Wednesday, July 2, 2008
Some foods should come with a warning label. Not like “may contain traces of nuts” on a packet of peanuts, but useful, helpful advice like “may cause addiction” or “may induce a diabetic coma”. Making some recipes is almost like an extreme sport – a feat of skill, precision and often insanity, but for this cake, the extreme part comes with the eating.
I’ve been in Perth for the last twelve days or so – a fun trip even though I got sick for about half of it. There was however, finally, a trip to Choux Café, a gorgeous little patisserie that I’ve wanted to visit for months now. We had macarons, opera cake and an amazing caramel religieuse. We cooked at home a lot, mostly because I didn’t feel up to going out, but that was okay because I managed to perfect my chicken pie recipe, which I’m looking forward to sharing with you soon.
On my final night in Perth, we invited Steve’s ‘parental shaped people’ over for dinner, and as luck would have it, it was Bob’s birthday the next day. I decided there needed to be cake, and not just any cake, to go with the roast chicken and hasselback potatoes, made with rosemary picked fresh from the garden. Dinner was great, even if I did slice two fingers with a new, and therefore sharp (!) knife while chopping carrots. But the winner of the evening was definitely the cake.
The sinfully rich chocolate cake is paired with a caramel and milk chocolate frosting that reminded me a little of Cadbury Caramello, which is definitely a good thing, in case you were wondering. The frosting had two and a half blocks of milk chocolate, plus some dark chocolate thrown in there for good measure. But to be fair, the frosting came from a cake recipe meant to have three layers and mine only had two, so there was a lot leftover. I’d also never made caramel before but it worked out wonderfully. Every girl needs a good classic chocolate cake in her repertoire and I really liked this one (in tiny slices). It was moist and very rich on the inside. I think it would be nicely adaptable to other kinds of frosting you might decide to try.
The cake got rave reviews, especially from Bob who took most of it home with him. I’d be surprised if it lasted a day. As for a warning label, I think this cake should have “do not eat alone” – food tastes better with the people you like anyway.
Chocolate Cake with Milk Chocolate and Caramel Frosting
Adapted from Epicurious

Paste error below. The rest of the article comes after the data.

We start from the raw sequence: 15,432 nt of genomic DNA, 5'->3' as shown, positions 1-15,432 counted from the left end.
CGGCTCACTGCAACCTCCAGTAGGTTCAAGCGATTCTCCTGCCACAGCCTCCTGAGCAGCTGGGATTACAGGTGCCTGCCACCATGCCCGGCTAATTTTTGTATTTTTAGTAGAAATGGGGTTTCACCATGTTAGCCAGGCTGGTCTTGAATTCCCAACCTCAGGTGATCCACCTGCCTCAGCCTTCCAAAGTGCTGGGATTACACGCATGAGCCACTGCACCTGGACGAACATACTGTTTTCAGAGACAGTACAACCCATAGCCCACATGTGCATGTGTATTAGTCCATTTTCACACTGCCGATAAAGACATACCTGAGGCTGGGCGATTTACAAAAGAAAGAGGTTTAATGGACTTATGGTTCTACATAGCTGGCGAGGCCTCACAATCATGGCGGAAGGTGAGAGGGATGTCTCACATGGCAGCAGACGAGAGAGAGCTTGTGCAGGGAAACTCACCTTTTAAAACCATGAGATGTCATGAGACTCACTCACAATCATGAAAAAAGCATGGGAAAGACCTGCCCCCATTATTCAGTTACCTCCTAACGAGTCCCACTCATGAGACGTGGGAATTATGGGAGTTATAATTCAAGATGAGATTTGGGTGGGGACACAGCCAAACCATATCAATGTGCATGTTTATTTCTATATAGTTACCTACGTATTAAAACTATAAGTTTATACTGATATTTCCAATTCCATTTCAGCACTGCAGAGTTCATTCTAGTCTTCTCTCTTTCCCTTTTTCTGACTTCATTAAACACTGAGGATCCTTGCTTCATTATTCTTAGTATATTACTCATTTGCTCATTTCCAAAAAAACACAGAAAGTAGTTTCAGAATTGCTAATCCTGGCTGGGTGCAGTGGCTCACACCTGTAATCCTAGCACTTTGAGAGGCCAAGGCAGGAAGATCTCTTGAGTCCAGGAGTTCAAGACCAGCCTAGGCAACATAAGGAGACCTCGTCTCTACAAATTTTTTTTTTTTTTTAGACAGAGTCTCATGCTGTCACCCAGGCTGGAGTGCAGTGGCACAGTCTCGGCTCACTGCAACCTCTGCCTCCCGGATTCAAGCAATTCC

Note: You may want to halve the frosting recipe if you don’t want leftovers.
• 2 cups plain flour
• 2/3 cup unsweetened cocoa powder
• 1 ½ teaspoons baking soda
• 220g butter, softened
• 1 cup brown sugar, packed
• ¾ cup sugar
• 4 large eggs, room temperature
• 50g dark chocolate, melted and cooled
• 1 ½ teaspoons vanilla extract
• 1 ½ cups buttermilk
• 650g milk chocolate, finely chopped
• 85g dark chocolate, finely chopped
• 1 ½ cups sugar
• ½ cup water
• 2 ¼ cups whipping cream
1. Preheat oven to 175°C (350°F). Line two 22cm round cake pans with baking paper.
2. To make cake, sift flour, cocoa and baking soda into a small bowl. Cream butter, brown and white sugar together with an electric mixer until pale and fluffy. Add eggs, one at a time, beating after each addition. Add chocolate and vanilla and beat until just combined.
3. On low speed, add flour and buttermilk alternately, beginning and ending with flour mixture until just combined. Divide evenly between prepared cake pans and bake for 25-30 minutes, or until a skewer inserted into the center of each cake comes out clean.
4. Cool in pans for 10 minutes, then invert onto a cooling rack. Peel off baking paper and allow to cool completely.
5. To make frosting, combine milk and dark chocolate in a large bowl. Stir sugar and water in a large saucepan over medium heat until sugar is dissolved. Boil without stirring until syrup is dark amber in colour, about 10 minutes. On low heat, carefully and slowly add the cream – the mixture will bubble up. Stir until any solids dissolve and the mixture is smooth.
6. Pour the caramel over the chocolate, stand for 1 minute then whisk until chocolate is melted and mixture is smooth. Chill for 2 hours until completely cooled, and then let stand at room temperature for 1 hour.
7. Using an electric mixer, beat frosting until the colour resembles milk chocolate and the frosting is spreadable. Be careful not to overbeat.
8. Place one cake layer on serving platter, flat side up. Spread frosting evenly over the top. Top with the second layer, flat side up, and spread frosting over top and sides of the cake.